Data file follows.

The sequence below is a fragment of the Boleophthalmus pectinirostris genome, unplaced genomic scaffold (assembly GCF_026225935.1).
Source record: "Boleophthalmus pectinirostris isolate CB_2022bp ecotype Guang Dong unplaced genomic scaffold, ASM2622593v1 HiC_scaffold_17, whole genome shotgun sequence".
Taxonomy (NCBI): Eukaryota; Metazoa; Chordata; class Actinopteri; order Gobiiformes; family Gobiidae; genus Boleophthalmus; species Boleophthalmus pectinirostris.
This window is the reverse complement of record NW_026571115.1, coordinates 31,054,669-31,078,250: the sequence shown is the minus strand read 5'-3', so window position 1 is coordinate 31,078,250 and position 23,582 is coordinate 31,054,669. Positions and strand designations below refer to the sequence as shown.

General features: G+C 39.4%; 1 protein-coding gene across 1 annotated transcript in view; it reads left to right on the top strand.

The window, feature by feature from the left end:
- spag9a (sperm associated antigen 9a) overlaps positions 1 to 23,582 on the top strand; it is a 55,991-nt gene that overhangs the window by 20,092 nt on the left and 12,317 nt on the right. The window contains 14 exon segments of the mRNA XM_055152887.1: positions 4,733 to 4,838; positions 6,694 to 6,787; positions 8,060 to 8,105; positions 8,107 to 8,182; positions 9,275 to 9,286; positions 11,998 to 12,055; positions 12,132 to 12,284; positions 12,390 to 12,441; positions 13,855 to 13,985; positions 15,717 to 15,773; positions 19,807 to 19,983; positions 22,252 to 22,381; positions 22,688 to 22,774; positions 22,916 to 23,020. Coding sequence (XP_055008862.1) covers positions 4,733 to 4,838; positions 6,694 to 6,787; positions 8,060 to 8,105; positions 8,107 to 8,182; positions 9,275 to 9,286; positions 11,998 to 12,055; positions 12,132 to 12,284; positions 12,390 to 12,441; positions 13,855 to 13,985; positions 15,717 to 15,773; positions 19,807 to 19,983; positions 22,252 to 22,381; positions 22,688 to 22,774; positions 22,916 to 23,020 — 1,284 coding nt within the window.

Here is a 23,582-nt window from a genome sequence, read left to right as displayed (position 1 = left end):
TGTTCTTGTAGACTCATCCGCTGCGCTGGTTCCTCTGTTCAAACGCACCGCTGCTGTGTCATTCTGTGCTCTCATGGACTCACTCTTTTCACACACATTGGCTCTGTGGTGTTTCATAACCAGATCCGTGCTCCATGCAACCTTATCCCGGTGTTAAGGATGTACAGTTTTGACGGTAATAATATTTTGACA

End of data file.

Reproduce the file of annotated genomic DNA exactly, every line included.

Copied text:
The sequence below is a fragment of the Boleophthalmus pectinirostris genome, unplaced genomic scaffold (assembly GCF_026225935.1).
Source record: "Boleophthalmus pectinirostris isolate CB_2022bp ecotype Guang Dong unplaced genomic scaffold, ASM2622593v1 HiC_scaffold_17, whole genome shotgun sequence".
Taxonomy (NCBI): Eukaryota; Metazoa; Chordata; class Actinopteri; order Gobiiformes; family Gobiidae; genus Boleophthalmus; species Boleophthalmus pectinirostris.
This window is the reverse complement of record NW_026571115.1, coordinates 31,054,669-31,078,250: the sequence shown is the minus strand read 5'-3', so window position 1 is coordinate 31,078,250 and position 23,582 is coordinate 31,054,669. Positions and strand designations below refer to the sequence as shown.

General features: G+C 39.4%; 1 protein-coding gene across 1 annotated transcript in view; it reads left to right on the top strand.

The window, feature by feature from the left end:
- spag9a (sperm associated antigen 9a) overlaps positions 1 to 23,582 on the top strand; it is a 55,991-nt gene that overhangs the window by 20,092 nt on the left and 12,317 nt on the right. The window contains 14 exon segments of the mRNA XM_055152887.1: positions 4,733 to 4,838; positions 6,694 to 6,787; positions 8,060 to 8,105; positions 8,107 to 8,182; positions 9,275 to 9,286; positions 11,998 to 12,055; positions 12,132 to 12,284; positions 12,390 to 12,441; positions 13,855 to 13,985; positions 15,717 to 15,773; positions 19,807 to 19,983; positions 22,252 to 22,381; positions 22,688 to 22,774; positions 22,916 to 23,020. Coding sequence (XP_055008862.1) covers positions 4,733 to 4,838; positions 6,694 to 6,787; positions 8,060 to 8,105; positions 8,107 to 8,182; positions 9,275 to 9,286; positions 11,998 to 12,055; positions 12,132 to 12,284; positions 12,390 to 12,441; positions 13,855 to 13,985; positions 15,717 to 15,773; positions 19,807 to 19,983; positions 22,252 to 22,381; positions 22,688 to 22,774; positions 22,916 to 23,020 — 1,284 coding nt within the window.

Here is a 23,582-nt window from a genome sequence, read left to right as displayed (position 1 = left end):
TGTTCTTGTAGACTCATCCGCTGCGCTGGTTCCTCTGTTCAAACGCACCGCTGCTGTGTCATTCTGTGCTCTCATGGACTCACTCTTTTCACACACATTGGCTCTGTGGTGTTTCATAACCAGATCCGTGCTCCATGCAACCTTATCCCGGTGTTAAGGATGTACAGTTTTGACGGTAATAATATTTTGACA